Green moved for the suppression as evidence of the contraband found and seized pursuant to the unreasonable warrantless DEA agents' search of the home and garage, as well as Green's confession as being coerced and involuntarily given.
The District Court following a full evidentiary hearing found that Rissmiller held unrestricted joint access to the premises as a co-user with authority to freely and openly enter and use the same for personal and work purposes as outlined and concluded that Rissmiller had authority to grant his third party consent to the search. Based thereon the District Court denied the motion to suppress as to the contraband found and seized in the rear bedroom (12 pounds) and garage (880 pounds) and granted the motion to suppress the amphetamines and 400 pounds of marijuana found and seized in the front bedroom which was determined to be Green's bedroom.
The District Court further found from the facts that Green's confession was knowingly, freely, and voluntarily given and concluded to deny the suppression of the same.
Green's contentions of error embrace the following five issues:
1. Did the District Court err in refusing to suppress the evidence seized from the garage and rear bedroom because Rissmiller could not give effective third party consent to search?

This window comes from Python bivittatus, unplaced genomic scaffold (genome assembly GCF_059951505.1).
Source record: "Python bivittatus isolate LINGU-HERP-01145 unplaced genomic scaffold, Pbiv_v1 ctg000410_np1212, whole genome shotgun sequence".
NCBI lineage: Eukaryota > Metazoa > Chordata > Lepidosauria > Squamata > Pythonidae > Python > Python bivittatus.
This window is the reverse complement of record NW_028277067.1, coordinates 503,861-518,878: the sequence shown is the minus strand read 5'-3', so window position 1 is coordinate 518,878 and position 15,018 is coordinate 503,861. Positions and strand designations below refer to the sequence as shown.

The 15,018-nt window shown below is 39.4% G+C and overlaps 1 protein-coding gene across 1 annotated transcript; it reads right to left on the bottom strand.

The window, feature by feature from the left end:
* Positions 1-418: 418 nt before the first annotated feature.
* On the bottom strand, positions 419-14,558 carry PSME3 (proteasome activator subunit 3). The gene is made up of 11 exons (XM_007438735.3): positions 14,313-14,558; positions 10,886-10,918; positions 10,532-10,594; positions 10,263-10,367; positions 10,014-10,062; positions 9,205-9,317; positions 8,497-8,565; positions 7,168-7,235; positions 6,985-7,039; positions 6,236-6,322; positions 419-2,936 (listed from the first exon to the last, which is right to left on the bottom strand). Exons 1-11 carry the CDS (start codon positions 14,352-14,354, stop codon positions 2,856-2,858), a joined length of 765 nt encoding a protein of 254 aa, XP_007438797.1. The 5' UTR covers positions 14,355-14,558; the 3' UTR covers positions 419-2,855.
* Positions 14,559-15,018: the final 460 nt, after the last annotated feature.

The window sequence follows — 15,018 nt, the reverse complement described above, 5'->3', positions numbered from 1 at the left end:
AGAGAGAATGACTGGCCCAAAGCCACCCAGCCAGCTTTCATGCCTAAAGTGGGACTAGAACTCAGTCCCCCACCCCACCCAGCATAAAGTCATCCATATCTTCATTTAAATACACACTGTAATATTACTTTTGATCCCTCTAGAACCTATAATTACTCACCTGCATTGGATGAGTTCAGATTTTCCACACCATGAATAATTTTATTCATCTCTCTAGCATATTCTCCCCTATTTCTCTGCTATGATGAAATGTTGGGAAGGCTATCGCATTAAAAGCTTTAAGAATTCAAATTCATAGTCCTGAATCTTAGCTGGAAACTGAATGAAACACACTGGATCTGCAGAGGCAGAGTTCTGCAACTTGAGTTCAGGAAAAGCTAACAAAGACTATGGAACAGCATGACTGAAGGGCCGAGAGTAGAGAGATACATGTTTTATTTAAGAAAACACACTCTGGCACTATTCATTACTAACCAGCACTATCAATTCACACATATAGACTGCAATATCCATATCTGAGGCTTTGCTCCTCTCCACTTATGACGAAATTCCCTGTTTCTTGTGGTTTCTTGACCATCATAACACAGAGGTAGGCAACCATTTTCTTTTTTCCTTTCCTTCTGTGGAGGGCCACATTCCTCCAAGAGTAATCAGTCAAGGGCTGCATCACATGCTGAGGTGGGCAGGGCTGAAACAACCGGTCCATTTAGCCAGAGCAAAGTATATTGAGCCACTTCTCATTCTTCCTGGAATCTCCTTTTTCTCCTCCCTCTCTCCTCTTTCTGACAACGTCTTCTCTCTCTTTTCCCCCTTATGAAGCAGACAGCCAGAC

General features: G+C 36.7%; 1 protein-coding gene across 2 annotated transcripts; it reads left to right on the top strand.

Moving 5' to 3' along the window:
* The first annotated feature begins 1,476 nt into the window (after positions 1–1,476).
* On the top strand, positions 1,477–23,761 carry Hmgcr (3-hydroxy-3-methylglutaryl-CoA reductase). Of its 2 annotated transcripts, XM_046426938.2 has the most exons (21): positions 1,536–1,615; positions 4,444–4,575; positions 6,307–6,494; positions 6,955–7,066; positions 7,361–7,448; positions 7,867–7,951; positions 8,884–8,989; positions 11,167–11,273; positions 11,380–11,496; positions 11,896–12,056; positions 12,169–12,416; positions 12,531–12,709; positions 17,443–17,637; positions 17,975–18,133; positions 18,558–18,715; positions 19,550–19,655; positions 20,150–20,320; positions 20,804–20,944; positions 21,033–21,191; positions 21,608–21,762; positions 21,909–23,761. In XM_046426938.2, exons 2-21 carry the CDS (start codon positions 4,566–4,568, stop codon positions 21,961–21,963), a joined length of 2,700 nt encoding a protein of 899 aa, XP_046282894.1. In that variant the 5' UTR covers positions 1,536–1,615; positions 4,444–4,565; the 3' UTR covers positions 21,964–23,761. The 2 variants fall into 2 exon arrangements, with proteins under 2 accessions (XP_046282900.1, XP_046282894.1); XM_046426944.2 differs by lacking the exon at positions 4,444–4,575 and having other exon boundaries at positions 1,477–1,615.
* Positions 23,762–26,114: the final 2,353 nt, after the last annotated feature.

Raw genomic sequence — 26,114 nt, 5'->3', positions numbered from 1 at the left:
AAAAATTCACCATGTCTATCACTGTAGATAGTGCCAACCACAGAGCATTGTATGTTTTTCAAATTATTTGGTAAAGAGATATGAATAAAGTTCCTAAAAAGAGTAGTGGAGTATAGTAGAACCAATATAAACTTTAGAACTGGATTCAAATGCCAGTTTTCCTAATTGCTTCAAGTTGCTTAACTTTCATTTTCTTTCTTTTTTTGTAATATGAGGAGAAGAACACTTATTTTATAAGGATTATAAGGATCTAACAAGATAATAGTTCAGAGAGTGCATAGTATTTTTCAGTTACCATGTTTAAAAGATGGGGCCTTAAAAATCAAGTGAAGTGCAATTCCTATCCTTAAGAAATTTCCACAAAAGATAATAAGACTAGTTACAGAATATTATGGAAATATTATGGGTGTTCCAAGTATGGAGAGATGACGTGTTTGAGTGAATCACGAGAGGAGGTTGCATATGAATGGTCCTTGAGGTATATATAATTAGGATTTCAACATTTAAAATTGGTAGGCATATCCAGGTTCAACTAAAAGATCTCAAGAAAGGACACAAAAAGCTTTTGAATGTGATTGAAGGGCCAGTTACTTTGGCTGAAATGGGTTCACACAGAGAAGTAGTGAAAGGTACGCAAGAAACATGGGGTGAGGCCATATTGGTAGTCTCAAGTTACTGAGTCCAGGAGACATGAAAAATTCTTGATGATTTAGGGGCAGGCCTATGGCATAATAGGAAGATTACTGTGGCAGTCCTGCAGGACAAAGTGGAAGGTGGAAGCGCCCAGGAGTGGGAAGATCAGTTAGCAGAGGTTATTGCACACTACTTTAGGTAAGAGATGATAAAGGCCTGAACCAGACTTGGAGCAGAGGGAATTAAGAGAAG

2. Was Rissmiller's third party consent to search the premises ineffective to authorize the agents to tear open the brown wrapping on the brick-shaped packages found in the bedroom and garage?
3. Was Green's confession improperly admitted because (a) he was first confronted with evidence later held to be inadmissible (I. e., the contraband found in his bedroom); or (b) because the confession was coerced by the conduct of the DEA agents?
4. Did the District Court err in admitting Green's out of court admission to Wilson?
5. Was the evidence sufficient to sustain the conviction?
In United States v. Matlock, 415 U.S. 164, 94 S.Ct. 988, 39 L.Ed.2d 242 (1974), the court reasoned and held at 171, 94 S.Ct. at 993:
"(T)hat when the prosecution seeks to justify a warrantless search by proof of voluntary consent, it is not limited to proof that consent was given by the defendant, but may show that permission to search was obtained from a third party who possessed common authority over or other sufficient relationship to the premises or effects sought to be inspected. 7"The adoption of that rule by the Supreme Court validated the rationale and holding in Gurleski v. United States, 405 F.2d 253, 260-62 (5th Cir. 1968), Cert. denied, 395 U.S. 981, 89 S.Ct. 2140, 23 L.Ed.2d 769 (1969). This court in its decision in United States v. Murphy, 506 F.2d 529 (9th Cir. 1974), taking its lead from Gurleski, dealt with a factual third party leave of access situation similar to but more restricted than Rissmiller's. In Murphy, one Tucker, an employee of Murphy, the tenant of a warehouse, was given a key to the warehouse by Murphy only on occasions Tucker was to work at the warehouse. This court concluded at 530: